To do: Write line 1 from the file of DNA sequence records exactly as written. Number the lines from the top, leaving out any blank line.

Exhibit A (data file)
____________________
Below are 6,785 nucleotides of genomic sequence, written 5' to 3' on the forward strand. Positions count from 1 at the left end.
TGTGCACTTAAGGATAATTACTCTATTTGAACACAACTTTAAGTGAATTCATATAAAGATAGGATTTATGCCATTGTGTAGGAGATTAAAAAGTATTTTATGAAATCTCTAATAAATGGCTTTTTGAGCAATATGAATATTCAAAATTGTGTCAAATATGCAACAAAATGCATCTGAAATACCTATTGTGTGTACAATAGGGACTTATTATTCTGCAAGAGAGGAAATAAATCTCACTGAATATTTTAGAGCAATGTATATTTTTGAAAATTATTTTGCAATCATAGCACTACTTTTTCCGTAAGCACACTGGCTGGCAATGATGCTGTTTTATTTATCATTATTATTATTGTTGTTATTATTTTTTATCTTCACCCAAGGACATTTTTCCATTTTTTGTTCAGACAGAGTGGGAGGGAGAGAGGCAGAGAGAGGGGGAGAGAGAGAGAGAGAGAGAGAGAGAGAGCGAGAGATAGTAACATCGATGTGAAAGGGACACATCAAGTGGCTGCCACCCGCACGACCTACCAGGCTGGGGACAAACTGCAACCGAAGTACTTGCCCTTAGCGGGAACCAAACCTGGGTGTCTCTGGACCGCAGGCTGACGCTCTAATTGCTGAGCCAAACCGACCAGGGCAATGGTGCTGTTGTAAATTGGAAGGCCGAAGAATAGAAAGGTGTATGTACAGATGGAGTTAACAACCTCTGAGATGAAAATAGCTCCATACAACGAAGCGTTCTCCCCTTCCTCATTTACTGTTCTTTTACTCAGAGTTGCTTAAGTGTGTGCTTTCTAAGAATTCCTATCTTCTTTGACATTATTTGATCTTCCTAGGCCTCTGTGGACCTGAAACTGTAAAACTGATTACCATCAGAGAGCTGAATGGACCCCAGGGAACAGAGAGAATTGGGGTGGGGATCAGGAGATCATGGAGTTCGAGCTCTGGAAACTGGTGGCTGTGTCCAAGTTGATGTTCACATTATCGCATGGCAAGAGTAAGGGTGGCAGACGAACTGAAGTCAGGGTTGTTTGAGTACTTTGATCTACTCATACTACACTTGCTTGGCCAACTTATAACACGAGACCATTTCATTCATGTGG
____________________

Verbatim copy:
Below are 6,785 nucleotides of genomic sequence, written 5' to 3' on the forward strand. Positions count from 1 at the left end.